Education reform dynamics and quality of primary education in selected areas of Uganda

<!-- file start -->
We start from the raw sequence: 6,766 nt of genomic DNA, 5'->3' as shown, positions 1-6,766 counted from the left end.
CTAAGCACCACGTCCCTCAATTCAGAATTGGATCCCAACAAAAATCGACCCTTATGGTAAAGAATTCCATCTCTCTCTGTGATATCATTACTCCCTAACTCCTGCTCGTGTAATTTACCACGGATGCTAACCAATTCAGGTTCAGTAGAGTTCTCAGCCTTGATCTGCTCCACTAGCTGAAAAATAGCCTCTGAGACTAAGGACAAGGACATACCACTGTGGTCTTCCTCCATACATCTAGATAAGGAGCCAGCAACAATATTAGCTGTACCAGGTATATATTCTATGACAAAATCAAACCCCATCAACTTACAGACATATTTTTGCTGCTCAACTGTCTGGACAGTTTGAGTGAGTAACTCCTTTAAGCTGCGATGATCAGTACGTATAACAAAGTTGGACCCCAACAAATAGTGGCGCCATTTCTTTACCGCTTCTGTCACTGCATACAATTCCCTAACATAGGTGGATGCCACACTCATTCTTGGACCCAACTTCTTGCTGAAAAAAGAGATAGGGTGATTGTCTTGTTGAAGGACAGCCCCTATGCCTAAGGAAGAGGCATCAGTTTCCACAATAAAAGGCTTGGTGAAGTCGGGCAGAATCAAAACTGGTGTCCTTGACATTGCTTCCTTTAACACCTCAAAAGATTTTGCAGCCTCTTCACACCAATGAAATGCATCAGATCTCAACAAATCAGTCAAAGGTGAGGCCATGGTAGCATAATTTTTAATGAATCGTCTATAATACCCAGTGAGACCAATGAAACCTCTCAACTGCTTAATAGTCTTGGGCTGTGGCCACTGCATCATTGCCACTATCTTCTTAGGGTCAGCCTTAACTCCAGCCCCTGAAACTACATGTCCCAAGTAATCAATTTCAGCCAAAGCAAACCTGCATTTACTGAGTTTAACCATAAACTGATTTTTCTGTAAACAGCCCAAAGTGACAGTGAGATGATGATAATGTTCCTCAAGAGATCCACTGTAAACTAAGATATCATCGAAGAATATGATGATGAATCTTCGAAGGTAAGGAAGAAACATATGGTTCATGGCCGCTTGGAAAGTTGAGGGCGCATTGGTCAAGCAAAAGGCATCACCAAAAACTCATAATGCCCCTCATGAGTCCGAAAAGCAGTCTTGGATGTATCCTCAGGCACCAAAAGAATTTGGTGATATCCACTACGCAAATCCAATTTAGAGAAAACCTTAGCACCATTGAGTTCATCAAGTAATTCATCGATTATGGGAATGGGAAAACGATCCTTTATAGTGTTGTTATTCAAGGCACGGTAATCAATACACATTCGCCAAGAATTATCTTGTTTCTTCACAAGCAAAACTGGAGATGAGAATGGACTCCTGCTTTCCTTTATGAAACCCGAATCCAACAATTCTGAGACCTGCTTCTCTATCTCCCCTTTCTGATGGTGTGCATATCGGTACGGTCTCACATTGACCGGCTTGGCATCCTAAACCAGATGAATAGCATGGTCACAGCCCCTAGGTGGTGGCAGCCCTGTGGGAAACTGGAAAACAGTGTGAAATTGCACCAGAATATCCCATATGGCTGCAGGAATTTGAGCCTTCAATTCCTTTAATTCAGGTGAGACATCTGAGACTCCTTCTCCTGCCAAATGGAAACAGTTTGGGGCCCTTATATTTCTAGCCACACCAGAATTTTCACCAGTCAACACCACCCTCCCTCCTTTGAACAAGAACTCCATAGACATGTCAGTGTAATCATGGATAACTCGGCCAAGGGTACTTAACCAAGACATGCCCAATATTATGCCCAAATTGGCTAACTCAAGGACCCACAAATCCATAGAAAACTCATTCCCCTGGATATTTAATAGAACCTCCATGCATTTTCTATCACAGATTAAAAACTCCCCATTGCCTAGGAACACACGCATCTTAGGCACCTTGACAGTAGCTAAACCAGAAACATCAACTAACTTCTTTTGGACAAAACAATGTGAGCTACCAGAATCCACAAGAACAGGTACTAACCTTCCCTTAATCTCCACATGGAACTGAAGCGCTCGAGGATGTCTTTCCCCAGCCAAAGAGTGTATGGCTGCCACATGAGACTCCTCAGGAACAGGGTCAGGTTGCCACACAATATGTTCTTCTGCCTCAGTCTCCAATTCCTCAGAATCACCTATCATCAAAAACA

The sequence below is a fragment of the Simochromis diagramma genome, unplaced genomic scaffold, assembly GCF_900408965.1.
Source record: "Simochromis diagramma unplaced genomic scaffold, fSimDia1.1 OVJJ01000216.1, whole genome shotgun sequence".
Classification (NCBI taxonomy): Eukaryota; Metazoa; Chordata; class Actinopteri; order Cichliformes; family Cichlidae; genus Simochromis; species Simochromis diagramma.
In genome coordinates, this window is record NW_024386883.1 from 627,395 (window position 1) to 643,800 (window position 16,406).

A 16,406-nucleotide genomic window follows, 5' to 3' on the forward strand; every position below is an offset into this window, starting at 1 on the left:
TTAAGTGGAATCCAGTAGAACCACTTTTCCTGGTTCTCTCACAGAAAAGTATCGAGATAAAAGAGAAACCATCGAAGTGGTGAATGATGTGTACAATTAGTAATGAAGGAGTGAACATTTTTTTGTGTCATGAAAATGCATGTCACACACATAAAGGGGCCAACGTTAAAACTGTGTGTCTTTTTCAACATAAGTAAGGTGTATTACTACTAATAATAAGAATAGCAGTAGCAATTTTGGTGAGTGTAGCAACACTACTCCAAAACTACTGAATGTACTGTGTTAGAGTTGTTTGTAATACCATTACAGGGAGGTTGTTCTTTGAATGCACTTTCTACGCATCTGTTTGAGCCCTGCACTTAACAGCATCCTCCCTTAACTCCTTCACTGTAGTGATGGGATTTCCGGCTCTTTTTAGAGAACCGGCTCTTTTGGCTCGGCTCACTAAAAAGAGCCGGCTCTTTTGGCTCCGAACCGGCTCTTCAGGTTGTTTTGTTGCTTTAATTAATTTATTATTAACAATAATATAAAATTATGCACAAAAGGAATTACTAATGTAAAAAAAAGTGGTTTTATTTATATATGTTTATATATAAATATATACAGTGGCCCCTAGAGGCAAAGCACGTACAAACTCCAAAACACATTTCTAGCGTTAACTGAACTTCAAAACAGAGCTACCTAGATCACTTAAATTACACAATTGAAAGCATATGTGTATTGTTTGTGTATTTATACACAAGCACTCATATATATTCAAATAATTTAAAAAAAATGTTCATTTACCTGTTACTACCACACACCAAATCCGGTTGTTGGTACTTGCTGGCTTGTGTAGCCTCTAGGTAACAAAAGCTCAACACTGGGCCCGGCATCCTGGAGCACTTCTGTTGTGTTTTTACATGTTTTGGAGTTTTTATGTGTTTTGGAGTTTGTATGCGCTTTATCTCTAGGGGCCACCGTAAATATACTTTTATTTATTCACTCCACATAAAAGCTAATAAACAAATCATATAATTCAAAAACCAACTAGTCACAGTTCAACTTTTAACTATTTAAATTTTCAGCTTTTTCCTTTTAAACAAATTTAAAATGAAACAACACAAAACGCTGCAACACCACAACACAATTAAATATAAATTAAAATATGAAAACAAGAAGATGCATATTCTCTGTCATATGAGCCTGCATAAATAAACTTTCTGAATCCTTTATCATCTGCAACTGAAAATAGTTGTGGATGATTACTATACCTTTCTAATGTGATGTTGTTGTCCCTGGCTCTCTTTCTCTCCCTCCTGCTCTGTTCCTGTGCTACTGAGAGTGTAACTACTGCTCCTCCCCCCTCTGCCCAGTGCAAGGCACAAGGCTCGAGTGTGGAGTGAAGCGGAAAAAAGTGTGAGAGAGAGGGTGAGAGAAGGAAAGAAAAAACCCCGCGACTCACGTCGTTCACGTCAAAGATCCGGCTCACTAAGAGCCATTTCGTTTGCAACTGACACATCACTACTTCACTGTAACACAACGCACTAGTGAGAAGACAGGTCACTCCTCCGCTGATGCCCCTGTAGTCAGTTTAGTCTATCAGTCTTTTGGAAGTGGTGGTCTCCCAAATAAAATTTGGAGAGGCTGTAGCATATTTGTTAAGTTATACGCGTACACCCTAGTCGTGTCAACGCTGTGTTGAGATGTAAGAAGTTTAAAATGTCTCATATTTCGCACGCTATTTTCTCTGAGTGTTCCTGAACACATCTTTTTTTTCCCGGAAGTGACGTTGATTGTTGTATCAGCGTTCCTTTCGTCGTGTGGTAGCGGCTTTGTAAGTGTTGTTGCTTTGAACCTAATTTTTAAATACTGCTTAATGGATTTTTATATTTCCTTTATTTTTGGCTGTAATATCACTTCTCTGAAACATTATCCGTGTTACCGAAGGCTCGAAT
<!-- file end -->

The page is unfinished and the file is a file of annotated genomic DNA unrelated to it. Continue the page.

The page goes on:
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The study explored the effect of education reform dynamics and the quality of primary education in selected areas of Uganda. Specifically, the study set out to establish the effect of: (a) attitudinal (b) structural, and (c) institutional dynamics in education reforms on the quality of primary education in Uganda. The study was prompted by public outcry on the quality of primary education in the country in spite of the numerous educational reforms in recent decades. The study adopted a descriptive cross-sectional survey research design, using both quantitative and qualitative approaches to data collection and analysis. Total respondents comprised of 361 participants. These were constituted by 137 teachers, 67 members of Parents-Teachers’ Association executives, 45 Deputy head teachers, 42 Head teachers, 27 School Management Committee members, 19 School Directors, 10 Policy analysts, nine Education Officers; and five Members of Parliament. Data was gathered through questionnaire survey, interviews, and document review methods. Quantitative data was analyzed using descriptive and inferential statistics while qualitative data was analyzed using thematic and content analysis techniques. Findings showed that attitudinal, structural and institutional dynamics of education reforms have a statistically significant effect on the quality of primary education in Uganda. Further, findings show that the failure of educational reformers to address the attitudinal, structural, and institutional dynamics of education has rendered the several reforms ineffective in enhancing the quality of primary education in Uganda. The study concludes that institutional, attitudinal and structural dynamics directly influence implementation of education reforms. Hence without due attention to the dynamics embedded within the education reforms, all reform efforts may be wasted. The study recommended that; first, the Ministry of Education and Sports should always closely consult and take seriously the views of key stakeholders; second, expand the mandate of National Curriculum Development Centre to include development and supply of educational materials to the schools; and finally, strengthen the technical capacities of school management committees to enable them oversee the implementation of educational reforms in the country. This research has expanded the application of the actionable post-colonial theory to the Ugandan context, by demonstrating how primary school education reforms can be improved despite the persistency of colonial legacies in Uganda’s education sector.